By Guy Dauncey —
1. Make a Sustainable Transportation Commitment
Aim for zero-carbon future local transportation by creating a walkable downtown community with a great local cycling environment, and by adopting the best policies for ridesharing, car-sharing, transit, transportation demand management, and electric vehicles.
Island Rideshare, Pender Island Car Stops, Kootenay Rideshare, and the Jack Bell Foundation are good rideshare examples. Most electric vehicles have a 100+ km range, so are quite practical for local trips. Grand Forks has built 6 km of multi-purpose bike paths.
2. Make a Sustainable Development Commitment
Foster and encourage the best developments and discourage ‘big box’ out-of-town shopping centres, with zero encroachment on the Agricultural Land Reserve. Adopt an urban containment boundary and use a Sustainable Development Checklist and Scorecard in rezoning and development permit applications, with minimum points needed before approval can be considered
A checklist allows a council to ensure that new developments embrace a high standard of sustainable development design, with points for social, environmental, transportation, and green energy features, as Port Coquitlam, Whistler, Kamloops, Nelson, and Surrey are doing. Ucluelet has created a very comprehensive smart growth strategy.
3. Make a Greenest Buildings Commitment
Lobby for provincial policies that would require all new buildings to be zero-carbon passive buildings heated by renewable energy; give property owners floor-space incentives to make their existing buildings more energy efficient; and, plan ahead for renewable energy district heat.
In the UK, all new buildings (urban and rural) must be zero-carbon from 2019; in California all new homes must be zero-net energy starting in 2020. In Berkeley and San Francisco, since 1981, every home must be upgraded to the latest energy standard before it can be sold.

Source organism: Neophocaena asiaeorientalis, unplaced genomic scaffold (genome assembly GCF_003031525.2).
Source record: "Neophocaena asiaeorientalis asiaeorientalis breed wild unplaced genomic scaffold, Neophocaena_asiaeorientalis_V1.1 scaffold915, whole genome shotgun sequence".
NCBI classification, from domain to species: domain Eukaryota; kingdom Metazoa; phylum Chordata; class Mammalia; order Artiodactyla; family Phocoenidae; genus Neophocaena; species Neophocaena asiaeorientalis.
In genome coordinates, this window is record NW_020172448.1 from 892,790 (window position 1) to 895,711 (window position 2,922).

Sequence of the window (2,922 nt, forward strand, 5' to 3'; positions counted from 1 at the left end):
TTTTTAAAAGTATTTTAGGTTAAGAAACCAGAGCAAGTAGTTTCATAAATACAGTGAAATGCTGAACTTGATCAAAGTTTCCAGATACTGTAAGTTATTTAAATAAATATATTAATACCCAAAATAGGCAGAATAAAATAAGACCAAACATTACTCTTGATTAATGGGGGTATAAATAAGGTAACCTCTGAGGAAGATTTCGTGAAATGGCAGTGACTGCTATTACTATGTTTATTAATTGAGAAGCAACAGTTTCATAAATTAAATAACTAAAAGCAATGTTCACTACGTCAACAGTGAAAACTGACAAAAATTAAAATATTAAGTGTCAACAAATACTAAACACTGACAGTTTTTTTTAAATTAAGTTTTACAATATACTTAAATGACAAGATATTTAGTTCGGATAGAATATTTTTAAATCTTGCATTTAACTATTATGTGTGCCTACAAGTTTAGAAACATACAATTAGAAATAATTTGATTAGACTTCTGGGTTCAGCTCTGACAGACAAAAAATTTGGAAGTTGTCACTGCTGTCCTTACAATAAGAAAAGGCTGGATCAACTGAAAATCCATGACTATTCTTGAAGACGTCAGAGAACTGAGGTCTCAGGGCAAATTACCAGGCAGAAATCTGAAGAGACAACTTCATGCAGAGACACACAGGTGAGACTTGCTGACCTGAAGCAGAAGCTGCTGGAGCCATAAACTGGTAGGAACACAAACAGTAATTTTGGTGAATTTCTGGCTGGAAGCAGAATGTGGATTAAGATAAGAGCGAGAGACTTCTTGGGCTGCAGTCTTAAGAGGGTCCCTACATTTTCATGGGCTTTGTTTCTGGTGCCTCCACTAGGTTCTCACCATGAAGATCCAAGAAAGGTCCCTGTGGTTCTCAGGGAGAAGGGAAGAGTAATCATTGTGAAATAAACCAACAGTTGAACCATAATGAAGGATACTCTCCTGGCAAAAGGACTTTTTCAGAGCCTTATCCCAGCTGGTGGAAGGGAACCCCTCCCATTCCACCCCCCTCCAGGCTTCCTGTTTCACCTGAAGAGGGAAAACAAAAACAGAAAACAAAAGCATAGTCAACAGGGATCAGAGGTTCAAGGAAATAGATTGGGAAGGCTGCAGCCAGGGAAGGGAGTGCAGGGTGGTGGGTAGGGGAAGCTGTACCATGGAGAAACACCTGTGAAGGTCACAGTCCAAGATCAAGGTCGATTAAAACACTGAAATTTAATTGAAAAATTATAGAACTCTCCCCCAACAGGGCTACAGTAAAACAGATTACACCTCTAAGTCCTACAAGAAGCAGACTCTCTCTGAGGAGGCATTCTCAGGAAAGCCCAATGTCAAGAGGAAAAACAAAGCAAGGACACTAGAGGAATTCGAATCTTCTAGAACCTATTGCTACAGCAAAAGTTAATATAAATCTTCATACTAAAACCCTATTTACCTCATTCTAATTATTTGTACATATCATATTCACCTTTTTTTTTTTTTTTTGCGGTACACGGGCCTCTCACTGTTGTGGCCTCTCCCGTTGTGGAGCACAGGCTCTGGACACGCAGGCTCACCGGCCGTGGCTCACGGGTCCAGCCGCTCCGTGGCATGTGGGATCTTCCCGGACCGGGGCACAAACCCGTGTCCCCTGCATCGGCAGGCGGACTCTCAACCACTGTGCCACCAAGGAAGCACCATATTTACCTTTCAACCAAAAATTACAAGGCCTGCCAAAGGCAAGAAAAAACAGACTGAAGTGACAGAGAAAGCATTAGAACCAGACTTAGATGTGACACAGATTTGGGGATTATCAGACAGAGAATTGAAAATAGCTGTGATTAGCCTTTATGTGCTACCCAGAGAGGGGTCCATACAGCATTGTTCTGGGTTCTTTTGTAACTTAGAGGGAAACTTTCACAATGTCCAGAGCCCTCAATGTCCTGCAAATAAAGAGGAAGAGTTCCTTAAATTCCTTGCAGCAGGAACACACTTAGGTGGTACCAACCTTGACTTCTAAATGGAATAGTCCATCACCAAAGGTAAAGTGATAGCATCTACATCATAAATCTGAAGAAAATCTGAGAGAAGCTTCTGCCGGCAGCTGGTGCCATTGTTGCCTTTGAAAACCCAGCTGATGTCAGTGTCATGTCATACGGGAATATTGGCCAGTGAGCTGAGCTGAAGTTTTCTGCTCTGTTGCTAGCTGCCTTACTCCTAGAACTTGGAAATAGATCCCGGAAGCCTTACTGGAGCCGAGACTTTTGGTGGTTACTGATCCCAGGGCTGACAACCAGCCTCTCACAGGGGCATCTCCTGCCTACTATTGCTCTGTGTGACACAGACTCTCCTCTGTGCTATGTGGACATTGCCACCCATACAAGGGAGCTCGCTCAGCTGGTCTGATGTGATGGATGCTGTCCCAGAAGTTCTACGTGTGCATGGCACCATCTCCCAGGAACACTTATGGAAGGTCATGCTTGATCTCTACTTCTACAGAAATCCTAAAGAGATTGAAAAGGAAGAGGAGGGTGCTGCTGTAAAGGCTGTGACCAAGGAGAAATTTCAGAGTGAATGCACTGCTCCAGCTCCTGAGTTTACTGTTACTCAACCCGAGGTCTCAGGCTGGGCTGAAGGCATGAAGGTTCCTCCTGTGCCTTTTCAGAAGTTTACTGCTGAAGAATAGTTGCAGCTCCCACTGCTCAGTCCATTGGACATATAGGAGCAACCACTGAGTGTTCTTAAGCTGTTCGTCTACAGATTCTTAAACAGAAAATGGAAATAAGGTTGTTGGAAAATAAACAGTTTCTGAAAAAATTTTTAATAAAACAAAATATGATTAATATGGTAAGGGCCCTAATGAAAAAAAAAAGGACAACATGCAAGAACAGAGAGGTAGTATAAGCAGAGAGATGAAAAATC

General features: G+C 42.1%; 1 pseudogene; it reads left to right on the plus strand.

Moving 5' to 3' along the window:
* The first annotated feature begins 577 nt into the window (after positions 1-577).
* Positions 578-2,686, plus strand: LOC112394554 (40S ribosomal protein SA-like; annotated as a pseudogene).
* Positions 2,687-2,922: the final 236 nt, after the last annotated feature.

4. Make a Sustainable Local Economy Commitment
Urge your Regional District to target zero waste by 2030; openly oppose the growth of oil tankers, pipelines, and coal exports; reinvest your carbon tax rebates in carbon reduction projects; encourage local businesses to sign up for Vancouver Island Green Business Certification or elsewhere in BC to join Climate Smart; reduce your energy use in all civic operations; encourage a local sharing economy; and, measure and report progress on all five solutions annually.
Saanich and Dawson Creek have established local Carbon Funds; the District of Chetwynd has installed wind turbines and solar panels to power its LED decorations; Burns Lake has created a long-term Community Energy Plan; Quesnel is doing feasibility work on a biomass-based community energy system; and Kimberley has developed a micro-hydro project.
5. Make a Healthy Food, Healthy Nature Commitment
Protect trees and plant new ones; establish more green spaces and community allotments; serve local food on municipal premises; help young farmers to work the land; encourage community fruit-picking; and, protect local forests and watersheds.
Armstrong has developed a great community greenhouse. In Sooke, the Regional Food CHI Society is working to create vibrant, sustainable food systems for the area.
BC Climate Action Toolkit: www.toolkit.bc.ca
Guy Dauncey is a speaker, author, activist, and eco-futurist who works to develop a positive vision of a sustainable future, and to translate that vision into action. He is founder of the BCSEA, co-founder of the Victoria Car Share Cooperative, and the author or co-author of nine books, including The Climate Challenge: 101 Solutions to Global Warming. He is completing a new book set in the year 2032, titled City of the Future: A Better World Is Possible.